Controlling a Gadgeteer device using Bluetooth Module and 32feet.NET library

Posted by Marco Minerva

In this post, I’ll show how to send messages to a GHI Bluetooth module from a PC application using the 32feet .NET library.

First of all, let’s create the Gadgeteer application. Connect an USB ClientDP and an OLED Display to a FEZ Spider Mainboard, as in the following screenshot.

.NET Gadgeteer Modules in the Designer

.NET Gadgeteer Modules in the Designer

We don’t add the Bluetooth module to the Designer because we use the beta driver implemented by Eduardo Velloso. Download the driver from CodePlex and add the Bluetooth.cs file to your project. Connect the module to socket 9. We initialize the driver in the ProgramStarted method:

bluetooth = new Bluetooth(9);
client = bluetooth.ClientMode;

bluetooth.SetDeviceName("Gadgeteer");
bluetooth.SetPinCode("1234");
bluetooth.DataReceived += new Bluetooth.DataReceivedHandler(bluetooth_DataReceived);
client.EnterPairingMode();

In this code, we set Gadgeteer as device name and we configure a PIN code. Then, in the bluetooth_DataReceived event handler, we print the received text on display:

private void bluetooth_DataReceived(Bluetooth sender, string data)
{
    oledDisplay.SimpleGraphics.ClearNoRedraw();
    oledDisplay.SimpleGraphics.DisplayText(data, Resources.GetFont(Resources.FontResources.NinaB),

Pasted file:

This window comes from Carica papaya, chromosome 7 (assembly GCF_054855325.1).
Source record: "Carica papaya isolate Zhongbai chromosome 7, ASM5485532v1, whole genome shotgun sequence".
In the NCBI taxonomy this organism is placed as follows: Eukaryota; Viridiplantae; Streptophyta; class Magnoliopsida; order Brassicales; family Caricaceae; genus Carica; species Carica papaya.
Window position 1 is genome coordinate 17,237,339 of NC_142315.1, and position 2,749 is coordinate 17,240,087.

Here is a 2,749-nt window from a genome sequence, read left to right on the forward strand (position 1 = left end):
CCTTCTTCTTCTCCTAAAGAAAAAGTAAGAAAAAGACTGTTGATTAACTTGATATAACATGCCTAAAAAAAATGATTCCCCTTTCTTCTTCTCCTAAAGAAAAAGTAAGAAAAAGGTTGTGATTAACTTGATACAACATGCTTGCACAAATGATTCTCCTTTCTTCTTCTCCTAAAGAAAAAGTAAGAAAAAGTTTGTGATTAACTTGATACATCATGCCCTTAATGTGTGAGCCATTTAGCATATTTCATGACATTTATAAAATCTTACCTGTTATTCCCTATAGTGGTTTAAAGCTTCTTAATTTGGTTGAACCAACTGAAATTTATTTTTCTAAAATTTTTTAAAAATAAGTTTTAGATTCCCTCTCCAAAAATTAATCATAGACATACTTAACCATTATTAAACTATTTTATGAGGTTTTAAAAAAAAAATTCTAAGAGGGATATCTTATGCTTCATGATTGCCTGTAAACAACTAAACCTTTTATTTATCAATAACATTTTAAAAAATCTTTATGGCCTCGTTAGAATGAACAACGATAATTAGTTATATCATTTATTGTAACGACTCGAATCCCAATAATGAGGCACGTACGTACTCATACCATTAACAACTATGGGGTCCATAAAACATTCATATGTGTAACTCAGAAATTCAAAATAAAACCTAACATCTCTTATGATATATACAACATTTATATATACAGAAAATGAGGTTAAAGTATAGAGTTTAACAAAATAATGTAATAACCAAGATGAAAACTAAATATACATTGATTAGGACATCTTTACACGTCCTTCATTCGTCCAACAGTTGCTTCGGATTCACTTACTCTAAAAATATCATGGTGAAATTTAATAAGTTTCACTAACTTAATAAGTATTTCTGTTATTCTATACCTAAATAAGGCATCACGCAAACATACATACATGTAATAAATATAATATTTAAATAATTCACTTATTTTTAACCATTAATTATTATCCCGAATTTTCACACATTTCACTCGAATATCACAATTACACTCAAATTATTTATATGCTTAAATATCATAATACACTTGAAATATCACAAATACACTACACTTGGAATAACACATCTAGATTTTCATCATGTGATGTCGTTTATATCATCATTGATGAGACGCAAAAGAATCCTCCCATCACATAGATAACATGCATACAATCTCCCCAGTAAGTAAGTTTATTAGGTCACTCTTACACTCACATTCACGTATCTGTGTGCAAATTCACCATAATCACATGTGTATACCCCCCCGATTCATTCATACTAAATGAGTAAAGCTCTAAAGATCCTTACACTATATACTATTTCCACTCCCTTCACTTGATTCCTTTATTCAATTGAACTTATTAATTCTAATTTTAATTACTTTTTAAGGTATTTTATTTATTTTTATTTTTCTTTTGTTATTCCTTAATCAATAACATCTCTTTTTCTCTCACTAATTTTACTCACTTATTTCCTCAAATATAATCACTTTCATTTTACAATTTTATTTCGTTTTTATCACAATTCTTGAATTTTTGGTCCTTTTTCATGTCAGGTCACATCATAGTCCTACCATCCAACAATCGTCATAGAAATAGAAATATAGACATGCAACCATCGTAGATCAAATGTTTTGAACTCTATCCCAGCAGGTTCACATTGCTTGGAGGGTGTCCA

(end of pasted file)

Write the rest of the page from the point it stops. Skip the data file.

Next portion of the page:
GT.Color.Yellow, 0, 60);
}

The complete Program.cs file follows:

using System;
using System.Collections;
using System.Threading;
using Microsoft.SPOT;
using Microsoft.SPOT.Presentation;
using Microsoft.SPOT.Presentation.Controls;
using Microsoft.SPOT.Presentation.Media;
using Microsoft.SPOT.Touch;

using Gadgeteer.Networking;
using GT = Gadgeteer;
using GTM = Gadgeteer.Modules;
using Gadgeteer.Modules.GHIElectronics;
using Gadgeteer.Modules.Seeed;
using Gadgeteer.Modules.Velloso;

namespace GadgeteerBluetooth
{
    public partial class Program
    {
        private Bluetooth bluetooth;
        private Bluetooth.Client client;

        // This method is run when the mainboard is powered up or reset.   
        void ProgramStarted()
        {
            oledDisplay.SimpleGraphics.Clear();

            bluetooth = new Bluetooth(9);
            client = bluetooth.ClientMode;

            bluetooth.SetDeviceName("Gadgeteer");
            bluetooth.SetPinCode("1234");
            bluetooth.DataReceived += new Bluetooth.DataReceivedHandler(bluetooth_DataReceived);
            client.EnterPairingMode();

            // Use Debug.Print to show messages in Visual Studio's "Output" window during debugging.
            Debug.Print("Program Started");
        }

        private void bluetooth_DataReceived(Bluetooth sender, string data)
        {
            oledDisplay.SimpleGraphics.ClearNoRedraw();
            oledDisplay.SimpleGraphics.DisplayText(data, 
                                                   Resources.GetFont(Resources.FontResources.NinaB),
                                                   GT.Color.Yellow, 0, 60);
        }
    }
}

When you run the program, Windows informs you that a device are trying to make a connection:

Connect to Bluetooth device

Connect to Bluetooth device

Click the popup and enter the PIN code to make the connection. You need to perform this task only the first time.

Now that the Gadgeteer application is up and running, and the Bluetooth module is correctly configured, we can write a PC program to control it.

Create a new WPF Application with name BluetoothControl. Write the following XAML in the MainWindow.xaml file:

<Window x:Class="BluetoothControl.MainWindow"
        xmlns="http://schemas.microsoft.com/winfx/2006/xaml/presentation"